The ever-present Arthor David Olsen urged the council to keep the equipment reserve fund well fed. The equipment reserve is the savings account the city keeps to buy big expensive stuff – like dump trucks and police cars. With these savings they can buy with cash, not take out loans – which cost more in the long run because of the interest charged. Every year the city has been chucking in around $900,000 for future use. This year the proposed budget puts in $800,000. Olsen asked them to put in the full $900,000, especially since it is considering taking out bond loans.
Who hates plastic more?
There was a second public hearing, this one on the proposed plastic bag ban.
Plastic bag haters urged the city to ban them. There were no plastic bag lovers on hand to object.
Kit Gage, Friends of Sligo Creek president, favored the exceptions that allows the Sunday Farmers Market to continue to use bags. But Ward 2 resident Laurie Hill said she was “disappointed” by them. People would adapt, as she has, to a plastic-bag free lifestyle. She displayed a pile of re-usable containers for every occasion from bagging produce to picking up dry-cleaning.
Plan B for outer space
Last week’s walk around the library exterior and seeing yellow tape outlining the potential footprint of the proposed library expansion/renovation made the council land-hungry. The bump-out makked ayb the yellow tape didn’t look anywhere as big as it did on paper. And look at all the available space – without taking any trees down!
Many on the council were drooling for “Area B,” the space currently occupied by the flagpole between the current library and Philadelphia Avenue.
This came out in the city council work-session discussion April 13. Looking at 12 little maps, each showing a renovation option, they called out their favorite combinations – like they were ordering Thai food. They also called out options not on the menu – building on Area B or taking down (temporarily) the art mosaic on the east wall and bumping out in that direction.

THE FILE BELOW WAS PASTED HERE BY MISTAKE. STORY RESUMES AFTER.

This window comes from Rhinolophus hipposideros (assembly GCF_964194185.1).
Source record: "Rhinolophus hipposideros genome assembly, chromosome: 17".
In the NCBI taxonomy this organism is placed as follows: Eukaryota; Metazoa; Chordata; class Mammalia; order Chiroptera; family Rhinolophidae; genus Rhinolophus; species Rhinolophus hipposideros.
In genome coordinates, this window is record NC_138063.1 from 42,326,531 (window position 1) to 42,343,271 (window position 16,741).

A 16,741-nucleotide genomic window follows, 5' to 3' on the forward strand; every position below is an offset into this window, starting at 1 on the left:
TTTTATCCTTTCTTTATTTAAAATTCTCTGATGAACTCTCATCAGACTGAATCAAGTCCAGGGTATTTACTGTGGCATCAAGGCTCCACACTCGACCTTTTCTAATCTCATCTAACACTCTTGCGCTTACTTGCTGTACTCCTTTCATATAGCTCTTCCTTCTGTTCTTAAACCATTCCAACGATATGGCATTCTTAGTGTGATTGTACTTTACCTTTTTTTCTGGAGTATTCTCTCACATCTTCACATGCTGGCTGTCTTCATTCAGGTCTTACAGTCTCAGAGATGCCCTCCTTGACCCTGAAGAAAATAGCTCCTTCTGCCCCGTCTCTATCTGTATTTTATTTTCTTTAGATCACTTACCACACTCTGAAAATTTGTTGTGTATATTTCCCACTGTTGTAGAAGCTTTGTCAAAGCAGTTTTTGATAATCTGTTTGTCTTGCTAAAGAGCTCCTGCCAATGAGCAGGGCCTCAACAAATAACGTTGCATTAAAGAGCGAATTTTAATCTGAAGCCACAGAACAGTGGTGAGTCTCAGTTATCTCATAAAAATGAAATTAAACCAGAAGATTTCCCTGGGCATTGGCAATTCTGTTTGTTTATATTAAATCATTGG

See the maps in higher resolution and other related documents here.
Cost was a more of a factor for some than others. Councilmember Fred Schultz was mindful of other major renovation projects, the police station, the community center, the recreation center and the public works department.
Councilmember Jarrett Smith reminded his colleagues that construction cost was only for the bare building. Count of 40% more to construct the library infrastructure, he said. He’d like to keep the total cost under $4 million.
Next step is to get the cost of each option. Stay tuned.
Anything but that!
They saved the even-deadlier-than-the-budget work session on the cable television and county memorandum of agreement on franchise fees for last on Wednesday night.
At one point council member and lawyer Rizzy Qureshi asked the city’s attorney and council to speak in plain English so constituents would know what they were talking about.
Maybe the discussion got clearer after that, but who in their right mind WANTS to understand, anyway?
If you’re actually interested, here’s the brief. Otherwise skip this bit.
You don’t really care about this, do you?
The county charges the cable companies for the use of public infrastructure, The city gets a cut to maintain its city tv services. The deal negotiated in 2006 is yielding a lot of money, more than the city can use on just tv services. A new deal would get less money but with few restrictions on how it is used.
The question is whether the city wants to enter into this agreement between the county and cable services or not, and whether it should ask for changes.
At the council discussion April 13th, it sounded (between naps) like joining the agreement is the better course. They may ask the county for niggling changes. Like they always do. And we wonder why the county thinks Takoma Park is a pain in the butt.
What, you’re still reading? Congratulations, you are officially a wonk!